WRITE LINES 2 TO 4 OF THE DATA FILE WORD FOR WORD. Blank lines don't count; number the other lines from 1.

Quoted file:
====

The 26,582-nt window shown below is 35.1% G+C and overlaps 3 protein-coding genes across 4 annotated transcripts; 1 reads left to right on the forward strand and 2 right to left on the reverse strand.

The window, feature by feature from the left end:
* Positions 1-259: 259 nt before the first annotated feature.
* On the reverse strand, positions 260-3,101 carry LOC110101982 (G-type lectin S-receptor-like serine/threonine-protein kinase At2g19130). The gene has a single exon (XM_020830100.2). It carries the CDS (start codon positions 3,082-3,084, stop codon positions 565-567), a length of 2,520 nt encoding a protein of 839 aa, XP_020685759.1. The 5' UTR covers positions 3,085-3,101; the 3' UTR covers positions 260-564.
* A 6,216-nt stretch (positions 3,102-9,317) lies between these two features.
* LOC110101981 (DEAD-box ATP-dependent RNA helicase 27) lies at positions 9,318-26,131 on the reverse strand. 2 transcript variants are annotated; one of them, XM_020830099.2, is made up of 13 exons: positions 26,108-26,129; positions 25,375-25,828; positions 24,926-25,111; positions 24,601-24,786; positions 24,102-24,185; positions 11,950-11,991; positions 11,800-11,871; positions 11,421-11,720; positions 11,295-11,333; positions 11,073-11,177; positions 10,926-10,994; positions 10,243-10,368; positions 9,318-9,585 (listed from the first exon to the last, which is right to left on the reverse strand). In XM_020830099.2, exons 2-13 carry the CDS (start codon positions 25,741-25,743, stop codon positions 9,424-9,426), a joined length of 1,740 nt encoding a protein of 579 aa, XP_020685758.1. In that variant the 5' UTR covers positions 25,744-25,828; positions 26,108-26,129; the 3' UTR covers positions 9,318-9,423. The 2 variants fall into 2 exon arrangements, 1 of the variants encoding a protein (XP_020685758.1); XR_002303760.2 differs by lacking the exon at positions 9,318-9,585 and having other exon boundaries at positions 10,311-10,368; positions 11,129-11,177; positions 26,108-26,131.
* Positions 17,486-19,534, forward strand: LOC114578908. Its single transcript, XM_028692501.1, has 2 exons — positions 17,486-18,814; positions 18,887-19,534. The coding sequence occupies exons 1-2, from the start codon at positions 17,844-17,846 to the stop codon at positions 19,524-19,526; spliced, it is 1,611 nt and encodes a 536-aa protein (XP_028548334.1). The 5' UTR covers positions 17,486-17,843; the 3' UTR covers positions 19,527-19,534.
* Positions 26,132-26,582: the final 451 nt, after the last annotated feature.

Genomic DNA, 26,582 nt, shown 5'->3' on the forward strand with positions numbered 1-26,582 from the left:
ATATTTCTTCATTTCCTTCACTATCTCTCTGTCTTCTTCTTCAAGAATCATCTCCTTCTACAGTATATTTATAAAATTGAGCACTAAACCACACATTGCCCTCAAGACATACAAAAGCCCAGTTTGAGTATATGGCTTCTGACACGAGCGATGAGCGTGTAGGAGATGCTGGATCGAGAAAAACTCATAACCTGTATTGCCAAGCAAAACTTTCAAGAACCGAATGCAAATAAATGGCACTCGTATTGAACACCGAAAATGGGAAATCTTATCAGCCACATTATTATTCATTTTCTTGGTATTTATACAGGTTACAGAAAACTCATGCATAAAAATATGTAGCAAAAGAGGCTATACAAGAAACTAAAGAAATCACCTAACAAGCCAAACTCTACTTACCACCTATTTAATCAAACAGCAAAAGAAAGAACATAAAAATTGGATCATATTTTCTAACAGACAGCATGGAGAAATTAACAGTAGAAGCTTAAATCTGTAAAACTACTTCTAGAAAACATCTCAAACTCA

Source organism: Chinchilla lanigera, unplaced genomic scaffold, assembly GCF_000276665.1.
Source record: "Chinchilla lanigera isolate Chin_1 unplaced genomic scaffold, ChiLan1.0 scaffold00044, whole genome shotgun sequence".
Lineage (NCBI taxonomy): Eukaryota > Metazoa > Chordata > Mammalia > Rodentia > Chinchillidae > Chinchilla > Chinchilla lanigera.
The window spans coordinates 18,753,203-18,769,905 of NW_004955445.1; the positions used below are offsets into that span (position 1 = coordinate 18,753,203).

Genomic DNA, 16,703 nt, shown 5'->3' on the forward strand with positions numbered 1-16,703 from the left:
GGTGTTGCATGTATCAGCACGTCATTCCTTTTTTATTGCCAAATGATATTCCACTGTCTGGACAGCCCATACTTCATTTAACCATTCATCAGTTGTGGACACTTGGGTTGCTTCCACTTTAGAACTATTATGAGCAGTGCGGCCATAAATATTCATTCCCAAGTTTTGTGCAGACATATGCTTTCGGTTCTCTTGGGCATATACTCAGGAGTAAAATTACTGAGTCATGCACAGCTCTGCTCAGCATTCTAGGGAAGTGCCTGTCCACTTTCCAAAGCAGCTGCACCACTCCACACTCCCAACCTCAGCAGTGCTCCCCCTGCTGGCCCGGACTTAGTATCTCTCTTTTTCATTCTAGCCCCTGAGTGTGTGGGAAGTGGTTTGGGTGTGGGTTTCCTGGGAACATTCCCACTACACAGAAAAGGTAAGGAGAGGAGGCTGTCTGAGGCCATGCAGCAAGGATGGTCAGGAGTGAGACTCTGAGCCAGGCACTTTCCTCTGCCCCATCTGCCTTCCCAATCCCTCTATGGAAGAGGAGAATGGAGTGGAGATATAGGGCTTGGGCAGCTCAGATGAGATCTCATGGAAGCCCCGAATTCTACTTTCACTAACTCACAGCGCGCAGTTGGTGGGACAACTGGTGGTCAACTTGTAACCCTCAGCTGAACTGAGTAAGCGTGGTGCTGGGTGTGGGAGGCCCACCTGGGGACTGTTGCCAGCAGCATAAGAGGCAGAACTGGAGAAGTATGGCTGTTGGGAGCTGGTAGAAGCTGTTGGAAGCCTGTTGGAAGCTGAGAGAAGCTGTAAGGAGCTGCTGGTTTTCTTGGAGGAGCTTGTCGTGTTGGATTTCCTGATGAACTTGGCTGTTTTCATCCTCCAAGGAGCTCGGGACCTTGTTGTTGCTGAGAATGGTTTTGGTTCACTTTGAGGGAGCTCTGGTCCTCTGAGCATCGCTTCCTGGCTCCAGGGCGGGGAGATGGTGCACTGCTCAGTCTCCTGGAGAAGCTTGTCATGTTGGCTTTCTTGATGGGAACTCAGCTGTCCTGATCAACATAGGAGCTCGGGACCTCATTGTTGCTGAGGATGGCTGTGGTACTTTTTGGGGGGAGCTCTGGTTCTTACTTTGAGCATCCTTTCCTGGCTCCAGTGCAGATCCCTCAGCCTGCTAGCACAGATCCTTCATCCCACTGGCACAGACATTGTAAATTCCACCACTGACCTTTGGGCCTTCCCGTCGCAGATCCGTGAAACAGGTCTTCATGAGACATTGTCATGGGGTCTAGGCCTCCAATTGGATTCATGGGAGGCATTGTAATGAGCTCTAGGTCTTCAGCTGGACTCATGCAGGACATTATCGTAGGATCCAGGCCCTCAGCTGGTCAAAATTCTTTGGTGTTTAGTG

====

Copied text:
The window, feature by feature from the left end:
* Positions 1-259: 259 nt before the first annotated feature.
* On the reverse strand, positions 260-3,101 carry LOC110101982 (G-type lectin S-receptor-like serine/threonine-protein kinase At2g19130). The gene has a single exon (XM_020830100.2). It carries the CDS (start codon positions 3,082-3,084, stop codon positions 565-567), a length of 2,520 nt encoding a protein of 839 aa, XP_020685759.1. The 5' UTR covers positions 3,085-3,101; the 3' UTR covers positions 260-564.